Patients with rheumatoid arthritis (RA) who have increased nocturnal blood pressures and do not display the normal “dipping” decline in blood pressure may be at a high risk of developing cardiovascular issues, according to results published in the Journal of Human Hypertension. These patients may also have prominent subclinical vascular impairment.

The study included patients with RA (n=91) and controls with no cardiovascular comorbidities (n=50). Each participant had 24-hour ambulatory blood pressure monitoring. The researchers assessed arterial stiffness (via pulse wave velocity) and carotid atherosclerosis (via carotid intima-media thickness). They estimated peripheral vascular resistance from impedance cardiography. Cardiovascular risk was calculated from the Framingham Heart Study. Dipping was defined as a decline in blood pressure ≥10% of daytime values.

Compared with controls, participants with RA had a higher prevalence of non-dipping pattern, elevated nighttime systolic blood pressure, and blunted dipping.

Participants with RA showed a correlation between dipping levels and arterial stiffness, as well as a correlation between nighttime systolic blood pressure and all vascular markers and cardiovascular risk. However, after adjusting for inflammation these associations were no longer significant.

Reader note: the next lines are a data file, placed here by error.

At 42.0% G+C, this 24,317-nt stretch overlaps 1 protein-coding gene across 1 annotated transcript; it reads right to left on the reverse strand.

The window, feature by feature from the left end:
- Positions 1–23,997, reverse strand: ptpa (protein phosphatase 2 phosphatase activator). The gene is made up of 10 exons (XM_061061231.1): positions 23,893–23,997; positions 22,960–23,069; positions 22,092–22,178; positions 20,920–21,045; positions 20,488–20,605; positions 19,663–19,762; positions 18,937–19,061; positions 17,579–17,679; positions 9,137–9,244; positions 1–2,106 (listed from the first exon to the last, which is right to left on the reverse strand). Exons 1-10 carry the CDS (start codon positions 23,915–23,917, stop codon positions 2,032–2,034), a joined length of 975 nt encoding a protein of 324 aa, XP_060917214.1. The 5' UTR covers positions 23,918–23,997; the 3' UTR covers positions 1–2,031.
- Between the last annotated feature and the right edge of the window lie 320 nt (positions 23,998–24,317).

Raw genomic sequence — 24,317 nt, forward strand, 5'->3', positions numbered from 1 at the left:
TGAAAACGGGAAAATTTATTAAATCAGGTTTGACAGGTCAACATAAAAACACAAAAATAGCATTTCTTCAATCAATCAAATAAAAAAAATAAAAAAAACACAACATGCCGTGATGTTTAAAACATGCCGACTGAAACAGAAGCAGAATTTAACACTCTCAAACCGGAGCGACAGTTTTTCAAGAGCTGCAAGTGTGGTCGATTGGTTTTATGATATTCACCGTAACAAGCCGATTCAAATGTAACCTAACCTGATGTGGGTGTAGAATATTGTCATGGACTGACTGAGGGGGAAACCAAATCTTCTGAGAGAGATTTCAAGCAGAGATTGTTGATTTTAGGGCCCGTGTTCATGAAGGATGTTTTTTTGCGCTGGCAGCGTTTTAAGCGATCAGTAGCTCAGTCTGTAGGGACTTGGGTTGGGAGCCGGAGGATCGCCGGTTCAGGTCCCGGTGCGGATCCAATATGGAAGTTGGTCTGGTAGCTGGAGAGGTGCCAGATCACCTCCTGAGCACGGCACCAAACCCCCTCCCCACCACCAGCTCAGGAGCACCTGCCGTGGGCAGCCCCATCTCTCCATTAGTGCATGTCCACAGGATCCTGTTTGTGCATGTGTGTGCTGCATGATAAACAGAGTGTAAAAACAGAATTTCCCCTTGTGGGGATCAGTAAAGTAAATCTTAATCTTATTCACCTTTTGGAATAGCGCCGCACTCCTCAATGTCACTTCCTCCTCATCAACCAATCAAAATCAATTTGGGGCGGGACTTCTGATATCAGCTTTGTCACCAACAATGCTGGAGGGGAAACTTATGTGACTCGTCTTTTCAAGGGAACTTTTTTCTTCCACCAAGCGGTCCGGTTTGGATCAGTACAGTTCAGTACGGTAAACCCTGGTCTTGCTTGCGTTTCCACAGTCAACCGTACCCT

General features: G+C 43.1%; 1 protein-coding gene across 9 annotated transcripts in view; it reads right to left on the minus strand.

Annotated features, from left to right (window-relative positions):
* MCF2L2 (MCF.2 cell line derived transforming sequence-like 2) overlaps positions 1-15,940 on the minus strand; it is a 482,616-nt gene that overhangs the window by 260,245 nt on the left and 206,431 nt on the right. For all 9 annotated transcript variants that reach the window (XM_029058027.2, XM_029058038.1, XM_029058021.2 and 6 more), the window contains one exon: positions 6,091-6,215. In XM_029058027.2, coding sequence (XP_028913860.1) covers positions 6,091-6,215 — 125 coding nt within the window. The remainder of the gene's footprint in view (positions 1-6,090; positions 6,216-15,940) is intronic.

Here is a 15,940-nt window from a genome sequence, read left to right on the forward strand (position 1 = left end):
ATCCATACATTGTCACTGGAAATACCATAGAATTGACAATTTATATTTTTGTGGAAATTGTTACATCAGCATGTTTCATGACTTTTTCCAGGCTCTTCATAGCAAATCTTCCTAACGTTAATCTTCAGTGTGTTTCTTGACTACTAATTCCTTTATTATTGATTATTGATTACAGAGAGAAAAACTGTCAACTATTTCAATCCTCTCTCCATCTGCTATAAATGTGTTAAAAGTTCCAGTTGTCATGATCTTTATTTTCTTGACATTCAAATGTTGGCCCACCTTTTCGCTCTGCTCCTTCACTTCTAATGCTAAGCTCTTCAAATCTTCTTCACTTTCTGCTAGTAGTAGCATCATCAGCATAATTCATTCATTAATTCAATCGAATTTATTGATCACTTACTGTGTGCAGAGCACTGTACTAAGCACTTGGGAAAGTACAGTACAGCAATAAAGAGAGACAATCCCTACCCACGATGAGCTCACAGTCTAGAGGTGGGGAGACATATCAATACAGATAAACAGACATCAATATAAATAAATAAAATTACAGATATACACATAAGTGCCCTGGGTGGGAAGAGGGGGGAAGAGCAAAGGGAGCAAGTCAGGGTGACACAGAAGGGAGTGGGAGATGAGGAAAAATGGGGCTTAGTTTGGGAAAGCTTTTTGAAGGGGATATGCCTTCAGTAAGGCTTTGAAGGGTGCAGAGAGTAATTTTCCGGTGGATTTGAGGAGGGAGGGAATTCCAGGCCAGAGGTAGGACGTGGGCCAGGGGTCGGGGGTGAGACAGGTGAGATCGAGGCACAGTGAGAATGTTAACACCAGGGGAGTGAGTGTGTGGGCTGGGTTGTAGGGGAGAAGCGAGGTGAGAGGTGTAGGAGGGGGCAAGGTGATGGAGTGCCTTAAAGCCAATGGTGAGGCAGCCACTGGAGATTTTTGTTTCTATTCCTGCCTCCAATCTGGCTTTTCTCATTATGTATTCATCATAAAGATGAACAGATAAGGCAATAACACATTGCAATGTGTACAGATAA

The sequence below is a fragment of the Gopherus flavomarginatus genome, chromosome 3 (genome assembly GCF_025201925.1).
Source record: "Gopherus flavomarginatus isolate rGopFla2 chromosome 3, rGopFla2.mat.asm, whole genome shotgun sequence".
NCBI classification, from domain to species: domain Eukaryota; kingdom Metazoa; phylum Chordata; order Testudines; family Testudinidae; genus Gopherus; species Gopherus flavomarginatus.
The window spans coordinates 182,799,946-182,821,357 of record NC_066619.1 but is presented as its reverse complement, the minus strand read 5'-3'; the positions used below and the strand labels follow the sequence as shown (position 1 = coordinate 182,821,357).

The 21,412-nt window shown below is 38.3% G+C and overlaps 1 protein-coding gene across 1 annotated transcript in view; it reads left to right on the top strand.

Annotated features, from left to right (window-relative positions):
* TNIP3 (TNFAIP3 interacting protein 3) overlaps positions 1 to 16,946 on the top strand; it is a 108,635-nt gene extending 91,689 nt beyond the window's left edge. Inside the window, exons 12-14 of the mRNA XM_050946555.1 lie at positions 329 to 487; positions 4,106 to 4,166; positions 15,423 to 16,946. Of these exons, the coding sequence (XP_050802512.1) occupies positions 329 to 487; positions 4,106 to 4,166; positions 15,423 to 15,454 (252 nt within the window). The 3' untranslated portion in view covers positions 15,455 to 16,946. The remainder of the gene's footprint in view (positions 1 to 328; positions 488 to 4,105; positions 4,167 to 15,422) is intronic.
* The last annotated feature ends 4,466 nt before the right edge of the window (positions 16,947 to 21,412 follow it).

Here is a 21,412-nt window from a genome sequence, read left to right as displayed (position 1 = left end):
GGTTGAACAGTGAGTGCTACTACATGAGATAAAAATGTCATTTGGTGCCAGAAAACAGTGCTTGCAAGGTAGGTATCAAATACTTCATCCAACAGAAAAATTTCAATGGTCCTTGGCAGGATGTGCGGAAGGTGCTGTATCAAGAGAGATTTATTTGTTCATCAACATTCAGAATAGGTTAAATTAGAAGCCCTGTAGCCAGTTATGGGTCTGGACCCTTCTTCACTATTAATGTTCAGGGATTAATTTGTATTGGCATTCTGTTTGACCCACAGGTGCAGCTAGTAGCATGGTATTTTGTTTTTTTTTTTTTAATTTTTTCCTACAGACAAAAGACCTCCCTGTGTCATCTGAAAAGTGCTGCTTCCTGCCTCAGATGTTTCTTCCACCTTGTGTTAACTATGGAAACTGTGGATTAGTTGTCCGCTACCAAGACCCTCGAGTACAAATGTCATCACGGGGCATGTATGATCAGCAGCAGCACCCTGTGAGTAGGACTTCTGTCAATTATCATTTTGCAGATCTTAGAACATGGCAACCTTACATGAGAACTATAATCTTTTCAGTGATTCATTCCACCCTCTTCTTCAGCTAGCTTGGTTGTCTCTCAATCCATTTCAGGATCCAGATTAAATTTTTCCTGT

Participants with RA who had a non-dipping profile and high nighttime systolic blood pressure had significantly higher levels of arterial stiffness and cardiovascular risk compared with participants with a non-dipping profile with normal nighttime systolic blood pressure.

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“The combination of a non-dipping profile with elevated nighttime systolic blood pressure is accompanied by the highest levels of subclinical vascular damage and confers the highest cardiovascular risk among RA patients,” the researchers concluded.  

Reference

Gkaliagkousi E, Anyfanti P, Chatzimichailidou S, et al. Association of nocturnal blood pressure patterns with inflammation and central and peripheral estimates of vascular health in rheumatoid arthritis. J Hum Hypertens. 2018;32:259-267.